Literature & sources
Interview with Jan Born, sleep researcher at the University of Tübingen.
WWW: http://www.swp.de/ulm/nachrichten/wissen/ Mensch / Lern-im-Schlaf; art1185449,1975802 (13-05-01)

Science 2009

Maass, A., Schütze, H., Speck, O., Yonelinas, A., Tempelmann,., Heinze, H.-J., Berron, D., Cardenas-Blanco, A., Brodersen, KH, Enno, S. & Düzel, E. (2014). Laminar activity in the hippocampus and entorhinal cortex related to novelty and episodic encoding. Nature Communications, doi: 10.1038 / ncomms6547.

One of the central puzzles in neuroscience is the attempt to answer the question of how the brain manages to recreate the bundle of information that flows in via the various sensory organs to put together to an experienced whole and to generate holistic scenic perceptions and ideas. In order to ensure orientation in the environment, the brain must extract (sufficiently) reliable information from the world and convert it into behavior. As a rule, there are five properties of environmental stimuli that are important for the brain.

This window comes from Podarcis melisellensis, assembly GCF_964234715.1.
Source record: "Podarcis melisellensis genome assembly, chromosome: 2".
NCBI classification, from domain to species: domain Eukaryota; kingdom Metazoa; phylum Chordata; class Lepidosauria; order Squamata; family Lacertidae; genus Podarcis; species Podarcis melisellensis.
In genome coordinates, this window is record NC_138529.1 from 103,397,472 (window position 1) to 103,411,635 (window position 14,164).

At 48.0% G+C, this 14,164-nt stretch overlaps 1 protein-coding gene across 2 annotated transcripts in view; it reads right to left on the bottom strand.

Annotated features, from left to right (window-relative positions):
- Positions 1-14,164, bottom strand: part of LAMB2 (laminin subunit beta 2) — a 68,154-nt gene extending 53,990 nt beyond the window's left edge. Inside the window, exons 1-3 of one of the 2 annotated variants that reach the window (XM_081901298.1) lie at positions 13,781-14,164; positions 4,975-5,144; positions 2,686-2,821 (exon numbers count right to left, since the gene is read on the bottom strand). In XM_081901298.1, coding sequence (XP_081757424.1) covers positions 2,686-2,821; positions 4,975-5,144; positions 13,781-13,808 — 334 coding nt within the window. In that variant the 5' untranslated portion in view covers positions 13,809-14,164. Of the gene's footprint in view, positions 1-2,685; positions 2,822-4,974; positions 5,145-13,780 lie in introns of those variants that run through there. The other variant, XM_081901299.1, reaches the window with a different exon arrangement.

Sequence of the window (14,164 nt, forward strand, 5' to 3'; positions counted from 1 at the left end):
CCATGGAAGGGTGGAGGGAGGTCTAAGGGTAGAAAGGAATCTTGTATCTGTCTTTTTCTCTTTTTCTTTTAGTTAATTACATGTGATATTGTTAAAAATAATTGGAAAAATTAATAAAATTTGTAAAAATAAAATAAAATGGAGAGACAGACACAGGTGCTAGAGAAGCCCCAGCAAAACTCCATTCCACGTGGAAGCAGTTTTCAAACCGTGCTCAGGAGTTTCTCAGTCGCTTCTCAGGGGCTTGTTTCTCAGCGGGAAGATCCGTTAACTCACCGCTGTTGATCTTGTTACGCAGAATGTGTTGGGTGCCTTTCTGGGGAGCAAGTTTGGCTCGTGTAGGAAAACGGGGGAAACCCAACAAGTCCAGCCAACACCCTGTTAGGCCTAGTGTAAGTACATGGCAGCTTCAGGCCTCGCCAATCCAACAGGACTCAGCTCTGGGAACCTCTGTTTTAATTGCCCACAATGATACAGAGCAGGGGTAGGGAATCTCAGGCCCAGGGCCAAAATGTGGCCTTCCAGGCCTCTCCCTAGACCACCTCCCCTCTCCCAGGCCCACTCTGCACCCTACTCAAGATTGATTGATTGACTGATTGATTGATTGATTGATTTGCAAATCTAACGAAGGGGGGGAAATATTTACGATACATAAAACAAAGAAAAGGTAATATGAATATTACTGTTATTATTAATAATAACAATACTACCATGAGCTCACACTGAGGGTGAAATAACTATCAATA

• the modality a stimulus (sight, taste, hearing, etc.)
  • the quality (when seeing e.g. color, brightness etc.)
  • the intensity (Volume)
  • the Time structure of stimulus and
  • whose place.

The coding of the intensity is brought about by the discharge pattern of individual nerve cells (depolarizations). The more intense the stimulus, the higher the discharge frequency of the affected nerve cells. When encoding sensory modality and quality, the "principle of the place of processing" applies: The place where a certain excitation is processed determines its subjective perception. The brain interprets as "seeing" that which excites those areas of the cerebral cortex that are responsible for visual information processing. Accordingly, that is interpreted as "hearing" what excites the auditory cerebral cortex areas, etc. This was already in the 19th century by Hermann von Helmholtz postulated. See also: Donald Olding Hebbs Hypothesis for "Attachment problem in neuroscience": How does the brain" know "that certain represented properties belong to one and the same object, ie how are shape, color, smell, etc., which are processed in different brain areas, merged? The latest hypothesis is: The bond of neurons is achieved by simply being active at the same time - in other words, their excitation patterns should run synchronously, something that has already been demonstrated in the brains of cats and monkeys.